Niclas Thorsteinsson - Musician/Writer

Category: Books

Reading: Every Heart a Doorway by Seanan McGuire

Reading: The Midnight Library by Matt Haig (with a few spoilers)

I’m on page 25 and Nora Seed is currently a depressed, realatable character who feels she squandered most of her opportunities in life. So far, so good. Very readable. Will update later.

page 85: A slightly pedantic exploration of three specific life choice regrets, foreshadowed in earlier pages. All of them end poorly, so Nora Seed is now three regrets lighter. I suspect the book will bring about some ambivalent situations, where a regret will actually makes sense… and that some sort of twist is on its way.

page 135: Still very readable, albeit somewhat simple arrangement of sections. You can sort of feel the author plotting… all right, here we’ll use this bit and Nora will come to this realization and in the next chapter she’ll finally understand that she doesn’t wish to die when she encounters a genuinely life threatening situation and then… Most writers plan their plots, of course), but as a reader I don’t want to be too aware of it. It’s sorta up there with having your characters go against their nature in order to satisfy your pet plot idea. Also, the story is a bit linear. I suppose I prefer a bit more murky and interweaving plots and like to be surprised. We’ll see what happens.

page 146: Ok, a interesting change. There are more of them and they can interact.

quite a bit further on: Ok, the idea with there being several “sliders” (yes, they were called that in the book, like the old sci-fi show about parallel universes), wasn’t really developed much further and that is good thing. It would have been a bit cheesy.

final thoughts: It was a fine book, simple at first, but slowly a few more themes came into play. It did certainly feel like a spiritual and philosophical self-help book at times, but I enjoyed it. Recommended.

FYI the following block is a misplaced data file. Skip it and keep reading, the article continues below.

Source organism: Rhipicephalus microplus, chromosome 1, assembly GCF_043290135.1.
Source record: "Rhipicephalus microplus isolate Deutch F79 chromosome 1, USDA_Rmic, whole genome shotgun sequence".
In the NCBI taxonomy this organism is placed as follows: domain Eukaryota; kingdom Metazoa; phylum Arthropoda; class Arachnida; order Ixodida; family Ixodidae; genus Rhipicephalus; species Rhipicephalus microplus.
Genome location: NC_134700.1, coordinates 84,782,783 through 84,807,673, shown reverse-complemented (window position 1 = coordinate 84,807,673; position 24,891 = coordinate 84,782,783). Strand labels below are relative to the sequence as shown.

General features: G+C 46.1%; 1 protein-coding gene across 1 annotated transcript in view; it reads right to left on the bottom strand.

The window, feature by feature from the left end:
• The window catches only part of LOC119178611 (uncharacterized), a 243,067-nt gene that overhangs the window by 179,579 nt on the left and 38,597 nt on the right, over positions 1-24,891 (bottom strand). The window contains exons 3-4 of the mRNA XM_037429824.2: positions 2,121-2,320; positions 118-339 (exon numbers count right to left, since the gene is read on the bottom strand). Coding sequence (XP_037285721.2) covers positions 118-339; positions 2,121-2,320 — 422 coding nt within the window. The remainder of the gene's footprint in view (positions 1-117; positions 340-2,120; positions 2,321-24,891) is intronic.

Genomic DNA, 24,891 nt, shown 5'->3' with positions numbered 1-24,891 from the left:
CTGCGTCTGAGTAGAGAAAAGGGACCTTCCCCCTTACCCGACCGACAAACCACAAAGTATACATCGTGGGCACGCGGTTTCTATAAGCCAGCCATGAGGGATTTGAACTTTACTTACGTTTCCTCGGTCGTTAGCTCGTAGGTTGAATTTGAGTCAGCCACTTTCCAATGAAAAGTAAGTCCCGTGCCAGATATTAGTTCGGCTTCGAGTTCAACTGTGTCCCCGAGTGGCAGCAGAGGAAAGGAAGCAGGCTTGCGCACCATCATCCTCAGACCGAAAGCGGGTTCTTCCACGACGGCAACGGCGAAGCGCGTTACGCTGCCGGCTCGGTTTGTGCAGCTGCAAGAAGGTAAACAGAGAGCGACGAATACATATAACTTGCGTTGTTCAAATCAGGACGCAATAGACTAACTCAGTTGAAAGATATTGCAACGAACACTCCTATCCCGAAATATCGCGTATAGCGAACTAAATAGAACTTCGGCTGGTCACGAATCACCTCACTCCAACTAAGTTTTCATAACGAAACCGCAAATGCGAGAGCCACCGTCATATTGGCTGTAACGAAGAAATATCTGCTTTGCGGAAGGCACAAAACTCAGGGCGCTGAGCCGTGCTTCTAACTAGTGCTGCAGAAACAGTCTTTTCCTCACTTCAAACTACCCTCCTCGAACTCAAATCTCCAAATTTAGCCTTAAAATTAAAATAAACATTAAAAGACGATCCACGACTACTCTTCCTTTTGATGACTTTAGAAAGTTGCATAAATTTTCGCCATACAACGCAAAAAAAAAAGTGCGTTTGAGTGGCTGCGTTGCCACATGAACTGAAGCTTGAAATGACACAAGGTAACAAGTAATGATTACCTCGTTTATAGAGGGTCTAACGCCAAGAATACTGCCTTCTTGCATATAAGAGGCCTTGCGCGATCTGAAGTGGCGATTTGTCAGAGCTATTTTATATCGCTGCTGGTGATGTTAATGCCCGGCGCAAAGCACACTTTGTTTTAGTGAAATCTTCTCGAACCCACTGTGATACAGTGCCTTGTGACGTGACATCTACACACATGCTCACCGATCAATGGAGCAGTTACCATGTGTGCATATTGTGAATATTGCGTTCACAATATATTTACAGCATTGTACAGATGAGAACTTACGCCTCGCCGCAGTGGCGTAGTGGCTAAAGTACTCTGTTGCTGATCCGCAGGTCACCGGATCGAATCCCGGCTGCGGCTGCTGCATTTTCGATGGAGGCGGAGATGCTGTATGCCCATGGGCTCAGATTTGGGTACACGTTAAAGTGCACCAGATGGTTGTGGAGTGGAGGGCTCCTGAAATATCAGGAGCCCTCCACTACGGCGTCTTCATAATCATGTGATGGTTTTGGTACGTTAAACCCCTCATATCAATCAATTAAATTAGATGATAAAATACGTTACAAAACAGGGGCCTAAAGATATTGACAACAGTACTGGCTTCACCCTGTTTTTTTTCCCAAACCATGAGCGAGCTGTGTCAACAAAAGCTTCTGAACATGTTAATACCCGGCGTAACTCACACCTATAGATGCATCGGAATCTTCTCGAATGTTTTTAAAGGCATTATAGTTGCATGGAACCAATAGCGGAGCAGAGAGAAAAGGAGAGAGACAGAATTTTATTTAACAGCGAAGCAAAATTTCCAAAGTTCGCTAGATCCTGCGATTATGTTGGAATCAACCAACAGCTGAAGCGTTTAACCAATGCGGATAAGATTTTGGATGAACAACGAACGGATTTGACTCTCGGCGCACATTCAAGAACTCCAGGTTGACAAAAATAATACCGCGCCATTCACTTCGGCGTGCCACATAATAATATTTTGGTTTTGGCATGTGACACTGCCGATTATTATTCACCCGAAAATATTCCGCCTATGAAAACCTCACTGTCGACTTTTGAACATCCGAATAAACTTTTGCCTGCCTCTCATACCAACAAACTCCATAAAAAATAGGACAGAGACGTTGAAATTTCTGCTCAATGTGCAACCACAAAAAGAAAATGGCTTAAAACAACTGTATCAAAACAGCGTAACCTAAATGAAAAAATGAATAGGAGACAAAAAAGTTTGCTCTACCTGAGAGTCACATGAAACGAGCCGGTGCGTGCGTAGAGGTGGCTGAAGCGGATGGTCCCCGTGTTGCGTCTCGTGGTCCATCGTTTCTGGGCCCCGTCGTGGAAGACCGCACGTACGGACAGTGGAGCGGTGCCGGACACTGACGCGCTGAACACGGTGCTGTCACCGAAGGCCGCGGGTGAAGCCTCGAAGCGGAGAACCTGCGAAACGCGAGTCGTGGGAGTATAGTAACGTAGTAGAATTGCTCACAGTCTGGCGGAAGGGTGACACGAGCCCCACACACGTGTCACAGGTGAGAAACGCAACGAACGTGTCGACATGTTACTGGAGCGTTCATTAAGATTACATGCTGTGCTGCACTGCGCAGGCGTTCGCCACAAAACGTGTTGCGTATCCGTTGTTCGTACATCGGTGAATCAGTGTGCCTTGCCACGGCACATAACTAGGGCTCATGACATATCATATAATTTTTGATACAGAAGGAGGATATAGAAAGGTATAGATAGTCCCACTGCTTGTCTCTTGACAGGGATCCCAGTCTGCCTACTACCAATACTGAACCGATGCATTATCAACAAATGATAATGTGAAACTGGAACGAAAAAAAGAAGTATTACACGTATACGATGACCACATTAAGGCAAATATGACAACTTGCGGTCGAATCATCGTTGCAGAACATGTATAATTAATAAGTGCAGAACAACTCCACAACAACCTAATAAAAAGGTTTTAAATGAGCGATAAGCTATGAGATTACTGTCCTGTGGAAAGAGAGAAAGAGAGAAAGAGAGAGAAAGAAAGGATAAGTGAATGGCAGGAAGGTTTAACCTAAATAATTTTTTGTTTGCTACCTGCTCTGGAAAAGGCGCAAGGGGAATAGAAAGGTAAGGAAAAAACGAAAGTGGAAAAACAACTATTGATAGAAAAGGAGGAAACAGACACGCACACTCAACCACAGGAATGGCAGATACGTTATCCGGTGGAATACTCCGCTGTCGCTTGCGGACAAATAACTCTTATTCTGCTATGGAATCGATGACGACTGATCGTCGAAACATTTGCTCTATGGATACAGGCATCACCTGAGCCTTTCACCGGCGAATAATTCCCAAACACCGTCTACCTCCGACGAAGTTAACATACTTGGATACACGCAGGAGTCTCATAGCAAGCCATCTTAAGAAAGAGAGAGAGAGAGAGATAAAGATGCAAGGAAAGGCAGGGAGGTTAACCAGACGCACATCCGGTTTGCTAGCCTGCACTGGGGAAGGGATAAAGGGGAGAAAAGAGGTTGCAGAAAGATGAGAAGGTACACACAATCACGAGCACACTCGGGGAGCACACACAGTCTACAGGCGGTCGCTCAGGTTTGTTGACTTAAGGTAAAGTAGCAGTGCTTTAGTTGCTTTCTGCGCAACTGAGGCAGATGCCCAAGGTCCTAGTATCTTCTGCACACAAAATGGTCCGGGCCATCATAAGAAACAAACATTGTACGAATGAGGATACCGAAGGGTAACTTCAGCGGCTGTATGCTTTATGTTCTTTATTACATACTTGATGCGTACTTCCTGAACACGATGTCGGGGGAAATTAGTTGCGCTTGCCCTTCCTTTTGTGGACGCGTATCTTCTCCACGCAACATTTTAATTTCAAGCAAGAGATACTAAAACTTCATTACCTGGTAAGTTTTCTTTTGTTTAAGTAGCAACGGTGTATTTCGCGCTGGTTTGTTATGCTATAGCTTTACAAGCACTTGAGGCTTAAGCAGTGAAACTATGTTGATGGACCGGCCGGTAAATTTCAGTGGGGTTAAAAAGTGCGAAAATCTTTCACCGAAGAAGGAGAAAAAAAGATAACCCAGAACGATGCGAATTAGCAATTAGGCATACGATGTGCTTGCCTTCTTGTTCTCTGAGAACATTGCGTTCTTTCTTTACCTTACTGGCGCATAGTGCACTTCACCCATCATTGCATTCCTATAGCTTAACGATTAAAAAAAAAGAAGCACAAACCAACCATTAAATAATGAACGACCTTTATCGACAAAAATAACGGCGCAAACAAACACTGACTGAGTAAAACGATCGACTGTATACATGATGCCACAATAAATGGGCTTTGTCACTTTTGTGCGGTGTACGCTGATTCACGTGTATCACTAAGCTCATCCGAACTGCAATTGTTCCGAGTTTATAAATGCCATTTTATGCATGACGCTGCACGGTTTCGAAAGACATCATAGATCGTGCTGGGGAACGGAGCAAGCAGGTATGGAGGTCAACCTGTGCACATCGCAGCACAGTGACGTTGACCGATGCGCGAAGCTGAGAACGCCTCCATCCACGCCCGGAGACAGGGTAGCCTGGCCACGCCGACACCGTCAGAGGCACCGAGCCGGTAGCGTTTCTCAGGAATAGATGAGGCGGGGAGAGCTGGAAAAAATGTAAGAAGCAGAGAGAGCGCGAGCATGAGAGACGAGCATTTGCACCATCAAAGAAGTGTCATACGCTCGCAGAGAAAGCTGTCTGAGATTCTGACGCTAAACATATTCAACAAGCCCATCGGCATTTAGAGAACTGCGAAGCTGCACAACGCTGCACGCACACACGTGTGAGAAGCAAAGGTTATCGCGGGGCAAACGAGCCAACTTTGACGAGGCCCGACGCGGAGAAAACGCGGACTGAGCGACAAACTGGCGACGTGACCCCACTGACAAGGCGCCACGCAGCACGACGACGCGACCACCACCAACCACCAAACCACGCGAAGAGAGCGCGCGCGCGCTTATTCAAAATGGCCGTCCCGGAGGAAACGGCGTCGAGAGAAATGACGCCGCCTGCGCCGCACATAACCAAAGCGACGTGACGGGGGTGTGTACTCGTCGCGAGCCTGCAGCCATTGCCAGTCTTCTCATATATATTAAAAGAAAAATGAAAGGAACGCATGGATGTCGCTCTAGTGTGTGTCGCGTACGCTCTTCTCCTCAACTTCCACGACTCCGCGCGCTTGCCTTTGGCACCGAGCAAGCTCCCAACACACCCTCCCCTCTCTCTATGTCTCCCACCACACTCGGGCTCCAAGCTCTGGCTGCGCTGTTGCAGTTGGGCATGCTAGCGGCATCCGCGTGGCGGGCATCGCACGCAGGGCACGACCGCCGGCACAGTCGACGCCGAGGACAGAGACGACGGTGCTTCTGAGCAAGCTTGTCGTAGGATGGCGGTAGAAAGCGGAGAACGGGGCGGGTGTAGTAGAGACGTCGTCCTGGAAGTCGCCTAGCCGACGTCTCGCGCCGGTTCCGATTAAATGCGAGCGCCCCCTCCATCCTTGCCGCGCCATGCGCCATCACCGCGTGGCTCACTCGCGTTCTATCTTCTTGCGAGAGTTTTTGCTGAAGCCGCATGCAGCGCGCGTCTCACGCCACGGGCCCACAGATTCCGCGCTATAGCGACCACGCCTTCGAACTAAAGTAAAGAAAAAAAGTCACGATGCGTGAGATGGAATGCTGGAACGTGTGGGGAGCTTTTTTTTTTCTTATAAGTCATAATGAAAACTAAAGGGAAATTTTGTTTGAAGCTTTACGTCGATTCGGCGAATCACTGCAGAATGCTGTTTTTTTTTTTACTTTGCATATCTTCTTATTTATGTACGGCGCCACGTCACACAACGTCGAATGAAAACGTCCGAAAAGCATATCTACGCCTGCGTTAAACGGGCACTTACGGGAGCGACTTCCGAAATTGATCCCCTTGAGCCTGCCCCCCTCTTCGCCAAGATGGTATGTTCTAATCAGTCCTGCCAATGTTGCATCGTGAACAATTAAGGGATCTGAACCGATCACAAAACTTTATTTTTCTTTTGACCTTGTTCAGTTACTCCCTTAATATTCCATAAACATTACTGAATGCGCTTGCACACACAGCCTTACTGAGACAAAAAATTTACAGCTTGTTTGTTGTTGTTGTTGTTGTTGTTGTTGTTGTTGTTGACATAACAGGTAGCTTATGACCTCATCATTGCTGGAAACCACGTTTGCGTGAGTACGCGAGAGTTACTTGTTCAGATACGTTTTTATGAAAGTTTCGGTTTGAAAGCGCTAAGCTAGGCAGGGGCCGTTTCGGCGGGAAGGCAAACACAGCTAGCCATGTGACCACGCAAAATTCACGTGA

Book Sematary – Part 2

What is this? Just me having trouble getting rid of books, so I’m creating a quick memory before I send the little guys to the red cross thriftstore in Tórshavn. Hopefully they’ll find a good home.

#21 Masters of Animation – John Halas

As someone with a love for films, I was naturally interested in animation. I remember loving Wizards by Ralph Bakshi.


#22 A Dry White Season – André Brink

A fine critique of apartheid. Worth a read.


#23 Nostradamus – Jean-Charles de Fontbrune

Yes, I was intrigued by Nostradamus as a young lad. Today, not so much.

#24 Neuromancer – William Gibson

Yeah, I just didn’t like it. Ok, kidding. I loved it. For some reason I had two copies lying around, so this one will venture forth and hopefully expand somebody’s mind.

#25 The Film Director – Richard L. Bare

I was very interested in filmmaking in the late 80s and early 90s and took whatever courses I could find, but my interest was slowly overtaken by stronger interests in music and literature. I bought this book while in the States in 1989.


#26 Making Movies – John Russo

Another filmmaking book.

#27 A Glossary of Literary Terms – M. H. Abrams

A remnant from my time studying English at the university. This is a very good book, which I never use anymore. Whenever I find myself wondering about the difference between allegory, alliteration and allusion I use google.


#28 The Language of Advertising – Angela Goddard

Also a remnant from my university days. Fine book, as far as I remember.


#29 The Star Trek Encyclopedia – Michael Okuda, Denise Okuda and Debbie Mirek

Ever since I saw my first episodes of TNG, I’ve been a fan. Episodes were hard to come by in the Faroe Islands, but our local mall had a video store (Top Shop), run by a guy called Joe Golightly and it had a few of the Season 1 episodes for rent. This was in the late eighties. When I went to the states in ’89, TNG was on pretty much every night. That cemented my fandom, resistance was indeed futile.


#30 The Cambridge Companion to Tom Stoppard – Edited by Katherine E. Kelly

From my university days. I like a lot of Pinter and Beckett, but I never got around to checking out Tom Stoppard.


#31 Blaze – Richard Bachman (Stephen King).

I usually keep most of my King books. partly due to nostalgia and partly because I enjoy the man’s work. King is a great craftsman and any person that can write about a levitating vending machine killing people by ejecting soda cans, while still managing to make it believable is indeed very good at what he does. IT was the very first book I read in the English language, 1117 pages, yes I read King and English/American literature before you, Gudmund, so suck it ;) Blaze, however, is the worst book I’ve ever read by Bachman/King. Of course, the man’s prolificacy was always bound to produce some stinkers. It’s a mathematical certainty, like life existing elsewhere in the universe. Unless we’re living in a simulation created by our descendants, but that goes without saying.